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Thursday, July 15, 2010

Only Children

Confession 1- I have never written a character who is an only child
Confession 2 - I am an only child

What's up with that?

Time Magazine's cover story this week, discussing the myths around only children, made me think (and not for the first time) about my propensity for writing characters whose sibling relationships are extremely important in their lives. Since I have virtually no experience at being part of a sibling relationship.
Now a short explanation of my experience is that I do have a brother, he was born a month after I graduated from high school, when I was 18. So, my childhood/adolescence was free of siblings, without a hint that there would ever be a sibling. While, I'm pretty sure that my existence in no way defined my brother's life, he at least (while also raised as an only child because I was already out of the house) had the experience of always having a sister, albeit a much older one, so he is sort of a quasi-only child, and I couldn't say if he was any more spoiled selfish or solitary than he would've been without my part in his life.
Because those are the myths Time is debunking. From Time "The entrenched aversion to stopping at one mainly amounts to a century-old public-relations issue. Single children are perceived as spoiled, selfish, solitary misfits. No parents want that for their kid."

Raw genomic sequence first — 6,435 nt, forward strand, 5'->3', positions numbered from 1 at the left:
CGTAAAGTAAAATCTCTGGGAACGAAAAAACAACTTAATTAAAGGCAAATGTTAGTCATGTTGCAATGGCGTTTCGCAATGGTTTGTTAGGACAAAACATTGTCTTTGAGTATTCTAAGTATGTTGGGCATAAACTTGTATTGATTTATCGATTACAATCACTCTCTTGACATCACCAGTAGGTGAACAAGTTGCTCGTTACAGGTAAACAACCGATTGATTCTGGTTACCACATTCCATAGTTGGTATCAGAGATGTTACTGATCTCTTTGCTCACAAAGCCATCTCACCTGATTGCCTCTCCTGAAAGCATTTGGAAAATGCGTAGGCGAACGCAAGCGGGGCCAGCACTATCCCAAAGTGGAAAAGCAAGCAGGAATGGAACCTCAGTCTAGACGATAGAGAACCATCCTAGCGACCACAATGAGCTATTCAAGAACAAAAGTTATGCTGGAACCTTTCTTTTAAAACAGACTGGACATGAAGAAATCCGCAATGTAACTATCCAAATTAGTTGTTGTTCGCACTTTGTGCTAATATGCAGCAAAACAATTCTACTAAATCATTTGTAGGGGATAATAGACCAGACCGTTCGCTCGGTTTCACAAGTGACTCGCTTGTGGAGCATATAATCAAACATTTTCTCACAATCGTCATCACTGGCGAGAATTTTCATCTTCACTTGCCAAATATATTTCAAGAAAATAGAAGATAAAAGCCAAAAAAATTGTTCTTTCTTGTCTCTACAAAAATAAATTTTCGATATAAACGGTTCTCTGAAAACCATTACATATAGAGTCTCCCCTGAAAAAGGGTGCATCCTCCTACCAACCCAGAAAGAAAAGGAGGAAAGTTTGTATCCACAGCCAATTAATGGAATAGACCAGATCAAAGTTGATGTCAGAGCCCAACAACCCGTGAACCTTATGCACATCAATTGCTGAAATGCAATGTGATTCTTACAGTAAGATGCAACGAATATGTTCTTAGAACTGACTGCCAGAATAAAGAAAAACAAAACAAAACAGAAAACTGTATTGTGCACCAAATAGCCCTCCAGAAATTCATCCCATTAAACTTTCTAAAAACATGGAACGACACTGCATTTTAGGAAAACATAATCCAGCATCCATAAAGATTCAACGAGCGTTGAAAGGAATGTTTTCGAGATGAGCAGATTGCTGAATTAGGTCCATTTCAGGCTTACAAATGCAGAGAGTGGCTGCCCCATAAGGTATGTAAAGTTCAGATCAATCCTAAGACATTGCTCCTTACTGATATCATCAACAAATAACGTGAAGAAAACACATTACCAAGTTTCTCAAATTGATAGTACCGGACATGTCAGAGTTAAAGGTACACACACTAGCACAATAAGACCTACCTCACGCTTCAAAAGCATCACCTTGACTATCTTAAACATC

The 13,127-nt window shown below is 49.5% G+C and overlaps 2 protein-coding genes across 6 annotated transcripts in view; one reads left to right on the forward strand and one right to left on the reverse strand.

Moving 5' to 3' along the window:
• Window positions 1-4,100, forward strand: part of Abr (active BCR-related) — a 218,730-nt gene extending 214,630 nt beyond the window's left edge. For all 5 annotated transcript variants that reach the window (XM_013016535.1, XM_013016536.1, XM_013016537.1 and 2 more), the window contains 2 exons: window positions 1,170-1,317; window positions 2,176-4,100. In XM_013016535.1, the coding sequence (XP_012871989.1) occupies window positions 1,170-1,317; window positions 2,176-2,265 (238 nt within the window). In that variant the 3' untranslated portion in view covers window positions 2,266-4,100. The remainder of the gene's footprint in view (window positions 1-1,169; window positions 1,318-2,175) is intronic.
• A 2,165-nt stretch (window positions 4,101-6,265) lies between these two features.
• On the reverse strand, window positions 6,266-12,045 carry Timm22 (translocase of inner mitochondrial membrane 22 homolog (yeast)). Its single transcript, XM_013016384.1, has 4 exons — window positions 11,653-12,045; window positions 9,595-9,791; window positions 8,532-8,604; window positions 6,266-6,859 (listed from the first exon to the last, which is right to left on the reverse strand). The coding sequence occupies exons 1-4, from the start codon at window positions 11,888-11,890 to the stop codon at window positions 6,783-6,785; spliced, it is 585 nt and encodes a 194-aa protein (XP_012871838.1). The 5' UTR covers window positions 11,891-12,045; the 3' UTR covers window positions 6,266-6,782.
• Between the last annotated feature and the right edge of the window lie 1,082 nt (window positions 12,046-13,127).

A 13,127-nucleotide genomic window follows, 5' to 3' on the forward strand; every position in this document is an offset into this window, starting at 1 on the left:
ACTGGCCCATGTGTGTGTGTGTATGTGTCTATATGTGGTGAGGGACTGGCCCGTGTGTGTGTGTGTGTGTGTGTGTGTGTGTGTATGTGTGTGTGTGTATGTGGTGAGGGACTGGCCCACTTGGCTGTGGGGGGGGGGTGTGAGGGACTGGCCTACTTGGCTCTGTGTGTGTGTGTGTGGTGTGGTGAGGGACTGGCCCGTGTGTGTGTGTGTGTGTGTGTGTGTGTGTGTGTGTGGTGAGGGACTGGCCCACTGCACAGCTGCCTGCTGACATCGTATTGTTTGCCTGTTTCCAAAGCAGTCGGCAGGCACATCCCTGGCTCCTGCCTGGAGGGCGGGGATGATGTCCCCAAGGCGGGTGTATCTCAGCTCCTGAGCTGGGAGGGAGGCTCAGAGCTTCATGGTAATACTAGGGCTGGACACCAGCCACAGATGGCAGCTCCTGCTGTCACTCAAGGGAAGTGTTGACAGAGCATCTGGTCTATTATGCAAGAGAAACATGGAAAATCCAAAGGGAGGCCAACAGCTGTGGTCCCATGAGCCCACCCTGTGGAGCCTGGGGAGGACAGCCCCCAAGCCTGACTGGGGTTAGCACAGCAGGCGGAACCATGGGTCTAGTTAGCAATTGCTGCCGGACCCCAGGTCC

Read more: http://www.time.com/time/nation/article/0,8599,2002382,00.html#ixzz0tkOy55Hk
I'd hazard a guess that quasi-only children are becoming more prevalent with second families, fathers who have nearly adult children and start new families, or step families. And, the article says that families with one child and no plans for more are on the rise, as they rose during the Great Depression. Interesting.
When I thought about it, I realized that the main characters in the two biggest (YA) Literary phenomenon of the last zillion years have been only children. Yes, Harry Potter, and Bella Swan. I don't know that anyone could call either of them spoiled, selfish, solitary misfits. Or could they?
There have been times in my life when I was all of the above. But my own children, less than two years apart, have also been spoiled, selfish, and yes, I have one who could be called a solitary misfit. (I'm sure there's creative genius in there!)
So, what's the deal with only children in literature? Holden Caulfield was a spoiled, selfish, solitary misfit and he had siblings.
And, as fun as the alliteration is, (spoiled, selfish, solitary, spoiled, selfish, solitary) Time, and many sources in the past say that these are complete B.S.
There might be plot based reasons why a character is an only child, like Voldemort killing your parents, leaving you an orphan, and stopping your parents from producing any more children. Or divorce...I don't remember how long the Swan family had been divorced. As a plot device, having another sibling hanging around might have been inconvenient (or interesting).
I'm going to scour my bookshelves for YA only children (Pudge in Looking for Alaska, Melinda in Speak) and see how comprehensive a list I can come up with.
For tomorrow I'm preparing a post called The Sibling in YA literature. That sounds nice and official, doesn't it?

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2 Comments:

Blogger Kara said...

I'm an only child and my first story had a loser, college dropout brother in it. But I agree with the myths in TIME. I had hardass parents who forced me to socialize so I would never become a loner.

July 15, 2010 at 7:29 AM  
Blogger Horserider said...

I have a half-brother and half-sister (both almost old enough to be my parents), but I call myself an only child. I've written stories about only children and children with siblings, depending on what the story calls for.

July 15, 2010 at 6:25 PM  

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